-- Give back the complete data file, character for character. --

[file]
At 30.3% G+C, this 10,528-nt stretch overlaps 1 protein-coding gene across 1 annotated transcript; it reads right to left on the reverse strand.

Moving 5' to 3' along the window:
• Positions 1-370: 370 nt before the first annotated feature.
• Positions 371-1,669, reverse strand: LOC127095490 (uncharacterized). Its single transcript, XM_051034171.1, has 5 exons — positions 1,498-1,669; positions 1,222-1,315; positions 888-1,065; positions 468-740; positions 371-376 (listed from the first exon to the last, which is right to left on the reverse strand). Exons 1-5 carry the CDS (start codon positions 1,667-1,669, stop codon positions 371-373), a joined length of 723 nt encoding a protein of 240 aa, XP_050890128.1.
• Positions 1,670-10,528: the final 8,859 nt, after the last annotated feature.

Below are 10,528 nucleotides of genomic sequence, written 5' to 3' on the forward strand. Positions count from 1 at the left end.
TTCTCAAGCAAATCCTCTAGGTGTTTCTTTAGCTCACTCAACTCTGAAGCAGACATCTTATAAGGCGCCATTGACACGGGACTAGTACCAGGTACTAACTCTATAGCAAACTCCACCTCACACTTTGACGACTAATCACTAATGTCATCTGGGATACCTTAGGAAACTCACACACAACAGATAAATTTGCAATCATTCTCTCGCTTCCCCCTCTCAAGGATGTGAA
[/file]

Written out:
At 30.3% G+C, this 10,528-nt stretch overlaps 1 protein-coding gene across 1 annotated transcript; it reads right to left on the reverse strand.

Moving 5' to 3' along the window:
• Positions 1-370: 370 nt before the first annotated feature.
• Positions 371-1,669, reverse strand: LOC127095490 (uncharacterized). Its single transcript, XM_051034171.1, has 5 exons — positions 1,498-1,669; positions 1,222-1,315; positions 888-1,065; positions 468-740; positions 371-376 (listed from the first exon to the last, which is right to left on the reverse strand). Exons 1-5 carry the CDS (start codon positions 1,667-1,669, stop codon positions 371-373), a joined length of 723 nt encoding a protein of 240 aa, XP_050890128.1.
• Positions 1,670-10,528: the final 8,859 nt, after the last annotated feature.

Below are 10,528 nucleotides of genomic sequence, written 5' to 3' on the forward strand. Positions count from 1 at the left end.
TTCTCAAGCAAATCCTCTAGGTGTTTCTTTAGCTCACTCAACTCTGAAGCAGACATCTTATAAGGCGCCATTGACACGGGACTAGTACCAGGTACTAACTCTATAGCAAACTCCACCTCACACTTTGACGACTAATCACTAATGTCATCTGGGATACCTTAGGAAACTCACACACAACAGATAAATTTGCAATCATTCTCTCGCTTCCCCCTCTCAAGGATGTGAA